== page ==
The emergence of Street Art as a recognized genre in recent decades has brought with it fresh issues regarding copyright and ownership of art. The style lends itself to removal, vandalism, and forgery; firstly because of its somewhat below board execution, and secondly because of the fact that the works are notoriously difficult to authenticate. While many Street Artists' work here in Houston is legally commissioned, there are still many operating under the radar, and their work does not often last long...
I recently read an old post on Houston Press listing Houston's Most Gorgeous Graffiti, and was stunned to see how many of them have since been painted over. Now, Street Art by its very nature is not meant to last forever, but I did begin to wonder.. Does the artist, or anyone for that matter, have the right to preserve it? After endless legal reading (that I will spare you), I discovered that unless of course you own the "tagged" property on or the work was legally commissioned the answer is sadly no, not really.
First I need to point out that there is an important distinction between commissioned and therefore legal "Street Art", and noncommissioned and illegal "graffiti". The long and short of it is that Street Art is wholly copyrightable (although that particular version is still owned in most cases by whoever owns the wall), and graffiti is not. Instances of graffiti being removed, vandalized, or sold without the artists' permission are therefore commonplace. One of the most high profile examples of this is probably "Slave Labour", a Banksy mural that was painted on the side wall of a Poundland store in Wood Green, London in May 2012. It was mysteriously removed and later resurfaced for sale at the Fine Art Auctions, Miami for $500,000.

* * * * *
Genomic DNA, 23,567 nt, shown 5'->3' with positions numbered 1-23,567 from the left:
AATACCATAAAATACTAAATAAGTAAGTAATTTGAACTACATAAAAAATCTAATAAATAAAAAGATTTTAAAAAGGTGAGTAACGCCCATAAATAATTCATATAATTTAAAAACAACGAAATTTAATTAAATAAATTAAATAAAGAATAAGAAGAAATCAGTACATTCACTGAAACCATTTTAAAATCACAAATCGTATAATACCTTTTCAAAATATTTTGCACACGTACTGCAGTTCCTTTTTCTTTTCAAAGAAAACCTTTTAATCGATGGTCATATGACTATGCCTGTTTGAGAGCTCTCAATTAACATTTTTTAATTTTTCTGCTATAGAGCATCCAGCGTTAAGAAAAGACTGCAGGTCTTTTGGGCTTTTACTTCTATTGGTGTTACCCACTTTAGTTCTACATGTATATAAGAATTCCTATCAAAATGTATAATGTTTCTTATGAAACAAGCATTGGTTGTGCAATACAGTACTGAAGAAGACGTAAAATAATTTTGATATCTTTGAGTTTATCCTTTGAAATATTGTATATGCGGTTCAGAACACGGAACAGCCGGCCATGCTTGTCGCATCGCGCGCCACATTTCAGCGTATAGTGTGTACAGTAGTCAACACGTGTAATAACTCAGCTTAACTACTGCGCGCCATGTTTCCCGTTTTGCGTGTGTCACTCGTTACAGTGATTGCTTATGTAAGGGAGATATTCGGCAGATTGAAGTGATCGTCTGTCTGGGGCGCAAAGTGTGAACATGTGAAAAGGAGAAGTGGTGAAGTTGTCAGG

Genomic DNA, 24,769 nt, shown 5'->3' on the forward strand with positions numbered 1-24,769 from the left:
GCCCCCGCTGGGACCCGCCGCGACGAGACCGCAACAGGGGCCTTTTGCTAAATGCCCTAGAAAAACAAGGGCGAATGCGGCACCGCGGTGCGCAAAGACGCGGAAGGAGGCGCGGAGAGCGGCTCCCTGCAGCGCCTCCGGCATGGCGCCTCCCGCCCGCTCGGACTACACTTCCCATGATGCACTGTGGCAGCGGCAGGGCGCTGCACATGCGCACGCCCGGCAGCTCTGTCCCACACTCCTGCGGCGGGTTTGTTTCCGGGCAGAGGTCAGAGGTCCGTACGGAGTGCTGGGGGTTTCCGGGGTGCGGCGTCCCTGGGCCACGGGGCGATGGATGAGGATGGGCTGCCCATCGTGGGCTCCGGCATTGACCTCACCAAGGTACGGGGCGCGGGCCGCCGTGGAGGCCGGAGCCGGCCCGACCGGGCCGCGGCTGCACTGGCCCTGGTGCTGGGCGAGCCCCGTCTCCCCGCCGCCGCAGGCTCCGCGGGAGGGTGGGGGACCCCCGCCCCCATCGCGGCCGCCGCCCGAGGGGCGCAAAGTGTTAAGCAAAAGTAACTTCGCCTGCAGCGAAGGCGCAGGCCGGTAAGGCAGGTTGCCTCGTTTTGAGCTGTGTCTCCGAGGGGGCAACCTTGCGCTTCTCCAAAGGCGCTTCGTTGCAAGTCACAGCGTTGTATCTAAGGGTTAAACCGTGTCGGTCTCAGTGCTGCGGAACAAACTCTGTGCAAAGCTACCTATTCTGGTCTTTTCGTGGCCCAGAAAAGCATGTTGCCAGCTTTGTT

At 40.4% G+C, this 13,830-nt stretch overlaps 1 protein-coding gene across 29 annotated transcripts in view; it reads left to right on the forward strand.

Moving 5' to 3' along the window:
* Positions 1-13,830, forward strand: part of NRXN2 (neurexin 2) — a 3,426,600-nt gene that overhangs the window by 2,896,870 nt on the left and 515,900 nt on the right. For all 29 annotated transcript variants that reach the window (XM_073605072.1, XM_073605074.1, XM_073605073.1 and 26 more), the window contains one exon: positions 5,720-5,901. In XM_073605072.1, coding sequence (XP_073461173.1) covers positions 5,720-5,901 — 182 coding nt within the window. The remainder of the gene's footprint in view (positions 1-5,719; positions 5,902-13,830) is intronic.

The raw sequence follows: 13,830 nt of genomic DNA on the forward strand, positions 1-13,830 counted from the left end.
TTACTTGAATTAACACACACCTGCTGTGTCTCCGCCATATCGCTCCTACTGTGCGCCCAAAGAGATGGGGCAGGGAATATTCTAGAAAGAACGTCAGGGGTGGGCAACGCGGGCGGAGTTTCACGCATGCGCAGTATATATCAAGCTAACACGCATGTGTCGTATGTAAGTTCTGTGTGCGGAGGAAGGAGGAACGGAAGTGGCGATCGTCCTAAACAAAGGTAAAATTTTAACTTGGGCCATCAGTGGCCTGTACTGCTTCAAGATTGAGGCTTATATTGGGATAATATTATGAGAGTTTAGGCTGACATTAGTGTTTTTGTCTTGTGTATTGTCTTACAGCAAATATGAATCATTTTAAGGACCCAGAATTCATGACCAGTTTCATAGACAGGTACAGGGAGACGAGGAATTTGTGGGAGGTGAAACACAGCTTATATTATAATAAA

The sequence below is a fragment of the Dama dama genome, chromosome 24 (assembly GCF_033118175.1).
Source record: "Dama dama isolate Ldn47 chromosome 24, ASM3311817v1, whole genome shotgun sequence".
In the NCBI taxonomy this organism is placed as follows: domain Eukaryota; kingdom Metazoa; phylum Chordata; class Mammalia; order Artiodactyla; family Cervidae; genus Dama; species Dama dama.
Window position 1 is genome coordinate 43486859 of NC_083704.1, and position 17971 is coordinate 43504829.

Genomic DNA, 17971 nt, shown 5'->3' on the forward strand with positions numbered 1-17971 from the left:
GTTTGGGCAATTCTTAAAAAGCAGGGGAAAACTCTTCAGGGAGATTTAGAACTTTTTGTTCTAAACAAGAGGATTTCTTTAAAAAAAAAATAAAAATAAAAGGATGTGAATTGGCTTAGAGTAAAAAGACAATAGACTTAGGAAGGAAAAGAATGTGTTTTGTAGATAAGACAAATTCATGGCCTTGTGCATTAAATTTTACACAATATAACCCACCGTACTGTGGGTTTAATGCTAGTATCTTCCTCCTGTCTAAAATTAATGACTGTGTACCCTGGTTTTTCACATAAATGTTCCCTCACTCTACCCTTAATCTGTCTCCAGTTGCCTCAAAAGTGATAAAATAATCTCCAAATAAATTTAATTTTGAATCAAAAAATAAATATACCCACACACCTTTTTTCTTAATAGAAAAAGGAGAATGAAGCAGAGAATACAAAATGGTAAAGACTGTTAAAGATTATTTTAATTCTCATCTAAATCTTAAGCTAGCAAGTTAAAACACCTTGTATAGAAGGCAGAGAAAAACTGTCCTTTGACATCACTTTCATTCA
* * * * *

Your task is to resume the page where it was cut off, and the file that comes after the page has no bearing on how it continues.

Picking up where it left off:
Here in Houston there have also been countless cases of removal, including the work of such notorious Street Artists as Ack! or the Give Up Crew. Notoriety, apparently, bears no meaning against vandalism laws...
In traditional cases, the Visual Artist's Rights Act (VARA) - a subsection of the CopyRight Act - protects artist from having their works removed, vandalized, or reproduced without consent. VARA even has a subsection which covers works on buildings, and while not all graffiti is eligible for protection (for example tags and type faces are not copyrightable) even the most illegally executed works satisfy the necessary minimum requirements in that they originated with the author, and are fixed in a tangible medium, i.e. paint on concrete. However, all of this is only really of use if the artist is willing to come forward and claim this right. A true graffiti artist is unlikely to claim authorship of noncommissioned works, unless of course they enjoy paying hefty vandalism fines.